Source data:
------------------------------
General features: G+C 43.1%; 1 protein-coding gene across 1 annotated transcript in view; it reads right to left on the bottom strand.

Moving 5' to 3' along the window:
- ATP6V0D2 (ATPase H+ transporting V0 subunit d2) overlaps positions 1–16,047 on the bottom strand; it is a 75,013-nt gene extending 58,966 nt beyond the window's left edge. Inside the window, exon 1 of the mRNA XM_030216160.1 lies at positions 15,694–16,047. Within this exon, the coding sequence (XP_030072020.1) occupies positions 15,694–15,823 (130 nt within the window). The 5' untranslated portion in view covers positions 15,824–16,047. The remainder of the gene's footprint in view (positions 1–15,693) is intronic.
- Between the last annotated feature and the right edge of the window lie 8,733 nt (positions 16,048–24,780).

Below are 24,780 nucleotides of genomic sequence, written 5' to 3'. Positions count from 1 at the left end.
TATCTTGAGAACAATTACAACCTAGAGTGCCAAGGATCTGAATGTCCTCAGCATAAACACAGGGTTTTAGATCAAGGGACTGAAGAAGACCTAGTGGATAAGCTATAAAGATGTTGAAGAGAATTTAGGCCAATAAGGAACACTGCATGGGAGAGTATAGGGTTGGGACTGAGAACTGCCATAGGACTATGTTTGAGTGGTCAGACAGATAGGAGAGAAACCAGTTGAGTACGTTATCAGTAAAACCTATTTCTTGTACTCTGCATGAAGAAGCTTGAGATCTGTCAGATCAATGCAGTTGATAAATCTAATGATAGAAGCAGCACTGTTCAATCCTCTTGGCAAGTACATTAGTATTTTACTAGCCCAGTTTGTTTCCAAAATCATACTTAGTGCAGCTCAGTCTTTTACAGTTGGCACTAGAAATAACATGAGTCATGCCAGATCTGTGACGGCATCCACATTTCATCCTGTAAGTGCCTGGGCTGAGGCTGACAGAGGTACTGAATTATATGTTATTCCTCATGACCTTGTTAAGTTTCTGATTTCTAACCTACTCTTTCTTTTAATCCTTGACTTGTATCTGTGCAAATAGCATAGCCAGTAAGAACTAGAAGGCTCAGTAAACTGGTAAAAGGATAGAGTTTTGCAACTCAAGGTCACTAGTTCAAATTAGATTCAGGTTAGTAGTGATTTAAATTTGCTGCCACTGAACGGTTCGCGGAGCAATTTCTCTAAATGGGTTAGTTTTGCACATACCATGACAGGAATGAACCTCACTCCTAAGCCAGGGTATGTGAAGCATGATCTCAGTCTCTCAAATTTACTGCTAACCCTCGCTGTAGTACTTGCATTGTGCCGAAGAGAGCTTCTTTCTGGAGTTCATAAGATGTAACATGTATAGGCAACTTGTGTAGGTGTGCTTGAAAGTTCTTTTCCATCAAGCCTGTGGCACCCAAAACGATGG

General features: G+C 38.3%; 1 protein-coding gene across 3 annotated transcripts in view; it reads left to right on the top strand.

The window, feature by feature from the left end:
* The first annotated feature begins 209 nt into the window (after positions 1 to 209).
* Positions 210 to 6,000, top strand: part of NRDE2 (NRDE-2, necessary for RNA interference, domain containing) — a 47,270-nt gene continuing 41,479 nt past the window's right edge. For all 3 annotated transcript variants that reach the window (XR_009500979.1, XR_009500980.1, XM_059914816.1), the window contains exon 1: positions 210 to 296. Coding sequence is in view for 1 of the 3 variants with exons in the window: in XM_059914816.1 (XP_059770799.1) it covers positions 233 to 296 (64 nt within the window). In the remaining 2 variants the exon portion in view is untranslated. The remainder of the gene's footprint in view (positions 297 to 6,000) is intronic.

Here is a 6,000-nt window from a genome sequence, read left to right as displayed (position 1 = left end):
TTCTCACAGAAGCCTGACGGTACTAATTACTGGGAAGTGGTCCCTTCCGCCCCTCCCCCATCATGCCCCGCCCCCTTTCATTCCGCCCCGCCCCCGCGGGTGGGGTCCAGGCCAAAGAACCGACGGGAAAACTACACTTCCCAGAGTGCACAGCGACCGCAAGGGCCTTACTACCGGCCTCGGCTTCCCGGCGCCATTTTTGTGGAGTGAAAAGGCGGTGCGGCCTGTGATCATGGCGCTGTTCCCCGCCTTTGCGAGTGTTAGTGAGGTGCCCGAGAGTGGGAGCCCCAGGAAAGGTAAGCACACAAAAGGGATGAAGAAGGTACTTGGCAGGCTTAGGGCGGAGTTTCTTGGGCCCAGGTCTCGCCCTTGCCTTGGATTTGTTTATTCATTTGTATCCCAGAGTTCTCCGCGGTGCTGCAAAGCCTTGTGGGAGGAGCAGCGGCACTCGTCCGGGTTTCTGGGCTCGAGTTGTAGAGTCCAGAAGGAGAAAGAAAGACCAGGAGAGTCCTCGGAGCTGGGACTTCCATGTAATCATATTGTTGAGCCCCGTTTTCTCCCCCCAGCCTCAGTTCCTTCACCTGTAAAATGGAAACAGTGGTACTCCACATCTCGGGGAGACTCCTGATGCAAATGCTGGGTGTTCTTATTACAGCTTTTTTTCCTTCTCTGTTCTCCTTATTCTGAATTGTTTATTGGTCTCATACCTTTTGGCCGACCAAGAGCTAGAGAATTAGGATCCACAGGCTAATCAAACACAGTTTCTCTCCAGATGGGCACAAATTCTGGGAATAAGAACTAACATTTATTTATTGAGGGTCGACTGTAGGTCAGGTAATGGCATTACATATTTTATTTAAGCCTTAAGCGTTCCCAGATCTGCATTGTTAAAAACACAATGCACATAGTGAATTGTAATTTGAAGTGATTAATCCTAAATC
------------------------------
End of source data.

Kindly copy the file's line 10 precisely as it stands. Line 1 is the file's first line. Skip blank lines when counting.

* Positions 210 to 6,000, top strand: part of NRDE2 (NRDE-2, necessary for RNA interference, domain containing) — a 47,270-nt gene continuing 41,479 nt past the window's right edge. For all 3 annotated transcript variants that reach the window (XR_009500979.1, XR_009500980.1, XM_059914816.1), the window contains exon 1: positions 210 to 296. Coding sequence is in view for 1 of the 3 variants with exons in the window: in XM_059914816.1 (XP_059770799.1) it covers positions 233 to 296 (64 nt within the window). In the remaining 2 variants the exon portion in view is untranslated. The remainder of the gene's footprint in view (positions 297 to 6,000) is intronic.